A report from scientists has suggested that the world could be destroyed by a black hole and people seem to like the idea.
Yes, it's 2018 and this is what it's come to; people longing for the apocalypse.
Physicists at Princeton University and the Perimeter Institute for Theoretical Physics in Waterloo, Ontario, have discovered a scenario involving gravitational waves, which could create a devastating black hole, which may even absorb light.
Gravitational waves are invisible ripples that exist in space and travel at the speed of light. The most powerful of these are known as circular waves, which happen when either two big stars or two black holes begin to orbit each other.
The experts wanted to research exactly what would happen if said waves happened to run into each other and used Albert Einstein's ten equations of the general theory of relativity.
Worryingly, they discovered that if the waves were large enough then it could create a huge black hole which could swallow up to 85 per cent of the energy from the wave, and effectively screw up space and time as we know it.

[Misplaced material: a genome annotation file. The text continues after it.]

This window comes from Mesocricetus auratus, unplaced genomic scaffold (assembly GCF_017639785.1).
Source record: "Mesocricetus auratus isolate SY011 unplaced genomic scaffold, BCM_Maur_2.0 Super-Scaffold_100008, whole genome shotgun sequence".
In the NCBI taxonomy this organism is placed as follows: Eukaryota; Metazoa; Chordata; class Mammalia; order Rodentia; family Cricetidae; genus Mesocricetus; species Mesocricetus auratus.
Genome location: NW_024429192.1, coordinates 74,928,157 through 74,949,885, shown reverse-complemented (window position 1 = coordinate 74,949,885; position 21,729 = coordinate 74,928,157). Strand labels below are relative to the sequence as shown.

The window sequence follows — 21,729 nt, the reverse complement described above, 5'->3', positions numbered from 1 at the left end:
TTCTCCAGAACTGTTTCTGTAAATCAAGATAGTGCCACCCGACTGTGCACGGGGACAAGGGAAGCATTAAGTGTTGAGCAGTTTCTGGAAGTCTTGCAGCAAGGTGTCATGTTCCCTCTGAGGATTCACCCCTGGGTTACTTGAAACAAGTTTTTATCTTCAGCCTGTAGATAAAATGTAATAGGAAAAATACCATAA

Their findings were published in the journal General Relativity and Quantum Cosmology and, when speaking to the New Scientist, co-author and Princeton University physics professor Frans Pretorius said:
These particles have a lot of energy and produce curvature in space-time, and when the waves collide, that curvature wraps in on itself.
Space-time is sort of sucking itself into a black hole.
On Thursday, Newsweekpublished a story about the findings and posted the following tweet which got a lot of attention.
Gravitational waves could collide sucking Earth into a black hole https://t.co/G7FC01R72Z https://t.co/mJBDCLnItS
Now, given the current climate of the world with politics, war, the environment, economy and society, in general, all being a bit rubbish, people greeted this news rather positively and with gallows humour.
Unfortunately for the doom-mongers, longing for the end, the New Scientist article does state that this apocalyptic scenario is unlikely.
Dr. David Garfinkle, a professor in the department of physics at Oakland University, Michigan, told the publication that nothing in the known universe could cause such waves to behave in this manner and even if small waves happened to collide they would likely cross each other's paths and dissolve.